Broken Heart Syndrome with Dr. Katherine Durham

by Hazel Halliburton

Whether it be routine stress of everyday life, stress brought on by sudden negative change or the traumatic stress of losing a loved one, women experience stress on a daily basis.

While researchers are unsure if there is any direct effect from stress on cardiovascular health, stress can often result in poor health choices that could ultimately harm one’s heart health.

With stress oftentimes people experience high blood pressure, not getting enough quality sleep, less time to take for one’s self to relax and recharge or exercise and in most cases, poor eating choices. Some people resort to substance use such as tobacco or alcohol to relieve stress. Over time, all of these side effects and activities can wear on the heart.

In some cases of severe stress, women can experience Stress-Induced Cardiomyopathy or what is also known as Takotsubo Cardiomyopathy or Broken Heart Syndrome.

The word “takotsubo” comes from a Japanese word that means “octopus trap.” In the case of takotsubo, the bottom part of the heart chamber temporarily enlarges and does not pump well, while the rest of the heart functions normally or even has more forceful contractions, causing a section of the heart to close and resemble an octopus trap, according to the American Heart Association.

“Takosubo is a stress-induced sickness of the heart muscle,” said Dr. Katherine Durham, cardiologist at Unity Health Cardiology Clinic. “For all practical purposes, it can clinically look just like a woman is having a heart attack. The symptoms can include sudden onset pain from the chest throughout the arm and the jaw. You can experience shortness of breath and break out in a sweat.”

After a patient is admitted to the emergency room, an EKG is done. Often, it will appear to be a heart attack and there can be EKG changes that will look like a heart attack as well. The next step is to take the patient to the Cath-lab where an angiogram is then performed where the physician injects dye into the heart’s arteries to examine if there is a blockage. In the case of takotsubo, the arteries will look fine and no blockages will be found. Dye is then injected into the pumping chamber of the heart, which is called an LV gram. This is the only way to determine a takotsubo diagnosis. When the dye is injected into the pumping chamber of the heart, doctors can easily see the outline of what appears to be an octopus trapping pot; takotsubo.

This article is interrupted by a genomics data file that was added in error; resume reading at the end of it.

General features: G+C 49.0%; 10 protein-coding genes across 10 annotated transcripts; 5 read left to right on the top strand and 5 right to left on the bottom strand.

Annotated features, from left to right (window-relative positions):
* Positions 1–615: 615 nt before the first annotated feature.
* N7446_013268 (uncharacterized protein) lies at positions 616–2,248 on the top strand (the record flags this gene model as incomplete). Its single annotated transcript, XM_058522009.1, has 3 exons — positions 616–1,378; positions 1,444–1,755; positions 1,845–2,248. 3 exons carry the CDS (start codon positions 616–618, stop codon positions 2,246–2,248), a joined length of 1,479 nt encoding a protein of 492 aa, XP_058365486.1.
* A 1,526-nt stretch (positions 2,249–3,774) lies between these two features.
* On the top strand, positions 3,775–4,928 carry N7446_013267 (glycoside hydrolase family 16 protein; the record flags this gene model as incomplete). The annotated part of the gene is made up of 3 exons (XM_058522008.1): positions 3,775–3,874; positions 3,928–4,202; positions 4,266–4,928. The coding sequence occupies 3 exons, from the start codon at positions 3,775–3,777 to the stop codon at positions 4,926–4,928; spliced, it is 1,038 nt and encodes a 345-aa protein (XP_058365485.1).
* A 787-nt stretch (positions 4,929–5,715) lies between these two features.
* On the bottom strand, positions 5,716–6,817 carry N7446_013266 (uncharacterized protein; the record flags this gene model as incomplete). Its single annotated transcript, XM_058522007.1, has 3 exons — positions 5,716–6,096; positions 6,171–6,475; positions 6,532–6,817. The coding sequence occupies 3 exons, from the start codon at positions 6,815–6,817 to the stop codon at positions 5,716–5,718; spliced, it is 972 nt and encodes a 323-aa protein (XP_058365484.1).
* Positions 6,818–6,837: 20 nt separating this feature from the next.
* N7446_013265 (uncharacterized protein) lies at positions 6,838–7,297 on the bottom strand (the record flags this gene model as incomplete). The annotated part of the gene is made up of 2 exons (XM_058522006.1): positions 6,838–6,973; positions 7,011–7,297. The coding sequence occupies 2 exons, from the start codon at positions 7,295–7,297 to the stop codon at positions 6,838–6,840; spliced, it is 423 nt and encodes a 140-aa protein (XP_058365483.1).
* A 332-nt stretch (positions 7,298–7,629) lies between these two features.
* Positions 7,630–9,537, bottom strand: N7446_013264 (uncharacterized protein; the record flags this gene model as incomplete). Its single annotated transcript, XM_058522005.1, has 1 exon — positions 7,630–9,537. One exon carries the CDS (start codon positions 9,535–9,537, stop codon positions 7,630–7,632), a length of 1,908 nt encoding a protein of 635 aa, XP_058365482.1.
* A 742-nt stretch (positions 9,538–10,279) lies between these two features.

Patients with takotsubo can be critically ill and require ICU care, fluid removal and might suffer from cardiogenic shock. They may need medication to help support their blood pressure or for congestive heart failure. The majority of cases can be resolved within a month if proper care and medication is given.

Johns Hopkins Medicine defines “stress” as being the body’s response to things it perceives as abnormal. In the occurrence that the body goes through sudden, major stress, it produces various hormones which are meant to help cope with stress. In all cases of takotsubo, the root of the cause can always be traced back to a sudden stress-related event.

Stress fills everyday life and cannot be completely avoided, thus there are no real measures for preventing takotsubo. While this may be true, it is beneficial to know that 95 percent of patients who experience it completely recover within four to eight weeks. As of now, no studies show that there is any link between takotsubo and genetics and there is only a 3 percent chance of it ever coming back.

Although not all stress can be prevented, making healthy lifestyle changes can help decrease stress levels. Making sure to incorporate exercise into your daily activities, getting an adequate amount of sleep and finding something you enjoy doing can also help relieve stress.

If your physician has advised that you visit a cardiologist or if you have questions and would like to receive more information about the services at Unity Health Cardiology Clinic, please call 501.279.9393.

Broken heart syndrome

Signs and symptoms

The most common signs and symptoms of broken heart syndrome are angina (chest pain) and shortness of breath.

Arrhythmias (irregular heartbeats) or cardiogenic shock also may occur. Cardiogenic shock is a condition in which a suddenly weakened heart can’t pump enough blood to meet the body’s needs, and it can be fatal if it isn’t treated right away.

Difference between a heart attack and broken heart syndrome

Some signs and symptoms of broken heart syndrome differ from those of heart attack. In broken heart syndrome, symptoms occur suddenly after extreme emotional or physical stress.

Other differences:

EKG (a test that records the heart’s electric activity) results don’t look the same as the EKG results for a person having a heart attack.
Blood tests show no signs of heart damage.
Tests show no signs of blockages in the coronary arteries.
Tests show ballooning and unusual movement of the lower left heart chamber (left ventricle).
Recovery time is quick, usually within days or weeks (compared with the recovery time of a month or more for a heart attack).
Source: American Heart Association/

Unity Health Cardiology Clinic:

Unity Health Cardiology Clinic is a hometown cardiology clinic. With doctors who have been serving the White County and surrounding areas for more than 33 years, Unity Health Cardiology Clinic believes it is important to serve the community by providing it with the best quality care possible and latest and most advanced technologies and services available.

Located at 711 Santa Fe Dr., Unity Health Cardiology Clinic hours are 8:30 a.m. to 5 p.m. Monday through Friday. For more information about services, please call 501.279.9393.